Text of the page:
Of all the ways to beat the January blues, taking a 6am flight from the UK to Munich, and then one day later boarding a train up to a mountain top in the Bavarian alps, will probably go down as my most drastic. Luckily though it afforded me the chance to photograph the views from Mt. Wendelstein in all their wintery glory, and then play around with some new editing techniques after returning home. A little bit of exposure blending here and there and suddenly, with some alpine shots to pour over and post here, January seemed survivable.

3. Nunbird in the Jungle, Peru

Photography, like any art form, has its fair share of trends and motifs that get repeated widely. Stair trails, pastel backgrounds, Boyfriends of Instagram – the list goes on. So, sometimes you’ve got to acknowledge when you jump on the bandwagon for something, as I did with Bokeh. Remember Bokeh? That aesthetic quality produced when a camera lens renders an out-of-focus light source? It not exactly a dead trend but I think it definitely had a ‘moment’ in mid 2000s photography and media. Tumblr posts, wedding photos, that terrible student art film I made about ‘urban wonderland’ when I was 17 – all part of the great 2007 – 2012 Bokeh-fest. The photo above is no exception to this fad, taken in Pacaya-Samiria National Reserve in the Peruvian Amazon. However it’s probably my favourite black and white photo that I’ve taken, and five years down the line, I still like how it nicely encapsulates the sunspots and tree shadows you can play with when doing photography under a forest canopy – a nice distraction from the usual high humidity and ever present mosquitoes…

2. Sun in the Tatras, Slovakia

Yep, I saw a bride here too, this time whilst on a fairly suspect chairlift coming down from Lomicke Sedlo (the mountain slope in the top left of this photo). The bride-to-be and the groom where on the up-slope chairlift, with their mountain-savvy photographer perched on the lift in front of them, snapping away as both he and the happy couple ascended into the Tatras. I still don’t know if these marital mountain climbers were part of a great competition for the best outdoor wedding photo that Poland and Slovakia are bitterly fighting each other over, or just hiking addicts like me. Either way they have really raised the bar for if ever go into wedding photography.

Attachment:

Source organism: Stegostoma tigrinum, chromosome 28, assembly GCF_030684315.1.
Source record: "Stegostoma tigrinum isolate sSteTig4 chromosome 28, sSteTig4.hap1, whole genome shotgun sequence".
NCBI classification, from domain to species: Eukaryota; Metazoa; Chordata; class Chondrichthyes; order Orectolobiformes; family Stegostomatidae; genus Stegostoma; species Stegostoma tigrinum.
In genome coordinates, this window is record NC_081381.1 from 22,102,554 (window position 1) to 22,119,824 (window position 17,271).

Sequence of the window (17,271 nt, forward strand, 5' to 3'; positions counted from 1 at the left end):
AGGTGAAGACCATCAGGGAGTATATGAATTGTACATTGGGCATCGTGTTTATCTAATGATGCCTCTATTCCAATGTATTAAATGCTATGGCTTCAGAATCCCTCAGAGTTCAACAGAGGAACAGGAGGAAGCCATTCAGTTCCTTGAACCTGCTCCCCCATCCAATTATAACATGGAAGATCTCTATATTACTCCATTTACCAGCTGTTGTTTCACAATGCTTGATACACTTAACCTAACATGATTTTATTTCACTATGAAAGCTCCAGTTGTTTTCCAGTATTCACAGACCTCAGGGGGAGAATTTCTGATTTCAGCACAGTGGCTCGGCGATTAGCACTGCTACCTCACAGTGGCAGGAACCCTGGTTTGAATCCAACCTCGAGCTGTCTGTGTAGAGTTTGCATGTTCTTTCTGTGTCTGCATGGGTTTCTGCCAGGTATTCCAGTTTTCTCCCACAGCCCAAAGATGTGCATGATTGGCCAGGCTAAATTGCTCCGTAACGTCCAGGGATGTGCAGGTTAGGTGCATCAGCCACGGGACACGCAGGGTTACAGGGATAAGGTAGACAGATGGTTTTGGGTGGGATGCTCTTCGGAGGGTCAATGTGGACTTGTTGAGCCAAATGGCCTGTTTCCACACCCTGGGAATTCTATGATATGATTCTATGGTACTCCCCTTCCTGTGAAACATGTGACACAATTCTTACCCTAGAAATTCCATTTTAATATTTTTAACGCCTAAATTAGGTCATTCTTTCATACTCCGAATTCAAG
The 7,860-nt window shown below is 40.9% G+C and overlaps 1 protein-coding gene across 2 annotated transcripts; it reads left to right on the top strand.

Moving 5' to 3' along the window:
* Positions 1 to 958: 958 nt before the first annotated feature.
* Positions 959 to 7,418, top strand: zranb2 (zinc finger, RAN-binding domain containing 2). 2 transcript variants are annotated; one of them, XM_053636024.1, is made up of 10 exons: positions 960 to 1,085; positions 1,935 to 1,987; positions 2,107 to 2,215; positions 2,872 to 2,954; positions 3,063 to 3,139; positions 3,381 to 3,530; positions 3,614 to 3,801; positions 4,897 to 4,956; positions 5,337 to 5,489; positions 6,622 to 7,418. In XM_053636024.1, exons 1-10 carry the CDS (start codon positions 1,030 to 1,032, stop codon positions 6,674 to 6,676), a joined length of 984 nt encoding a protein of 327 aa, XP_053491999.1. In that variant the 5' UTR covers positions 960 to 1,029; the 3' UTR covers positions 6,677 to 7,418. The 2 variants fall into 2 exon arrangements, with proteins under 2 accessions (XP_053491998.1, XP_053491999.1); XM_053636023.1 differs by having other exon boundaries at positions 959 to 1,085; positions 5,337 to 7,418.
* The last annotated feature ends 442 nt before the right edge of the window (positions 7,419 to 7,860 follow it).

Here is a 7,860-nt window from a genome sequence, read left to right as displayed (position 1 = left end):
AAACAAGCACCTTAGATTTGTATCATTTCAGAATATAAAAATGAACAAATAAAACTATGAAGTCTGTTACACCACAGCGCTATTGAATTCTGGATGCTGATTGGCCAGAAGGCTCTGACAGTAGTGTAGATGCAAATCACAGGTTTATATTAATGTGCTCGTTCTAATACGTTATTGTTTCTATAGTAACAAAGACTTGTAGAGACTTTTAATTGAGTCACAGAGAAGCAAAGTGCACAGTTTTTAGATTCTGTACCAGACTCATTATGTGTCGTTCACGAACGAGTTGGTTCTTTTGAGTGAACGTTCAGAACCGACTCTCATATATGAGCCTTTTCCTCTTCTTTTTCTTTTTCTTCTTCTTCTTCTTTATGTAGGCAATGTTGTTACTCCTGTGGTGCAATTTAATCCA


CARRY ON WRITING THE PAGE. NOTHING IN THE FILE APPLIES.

Anyway on to the photo. Whenever I’m photographing landscapes, I sometimes try and focus in on a particularly vivid detail in my immediate surroundings, and use a wide angle lens to show that feature in the context of its environment. This is the photo where I feel like I did that best, zoning in on the rocks and reeds underneath the clear waters of Skalnate pleso in the shadow of some of the highest peaks in the Tatras.

1. Morning in Malaysia, Sabah, Malaysia

I’m honestly a little bit sad that I don’t wake up every morning being sassed by a hornbill stretching its wing out towards me. I guess I’ll always have the photo…(and these ones too…)

Finally, to make this a little less about me and my experiments with a camera, here’s are some photographers and photography blogs that have been keeping me inspired lately:







Where have I been?

The answer to a question no one asked.

I’m pretty sure the only people who visit this blog are myself when I’m searching for typos, and the 5 bots that are currently following me on Instagram. However after several months of silence on this website, I’ve decided to push myself to return to blogging for the end of 2017, and give you, the good people of the internet, another amateur “National Geographic-crossed-with-Buzzfeed” article to enjoy.

However the problem is that as we come to the end of year, I’m still trying to work out what I actually did in the last six months, and what lessons were learnt in all that time. So bear with me on this one while I use this blog post to mentally backtrack through the last six months of 2017. I promise there are some decent photos below.

Failing to blog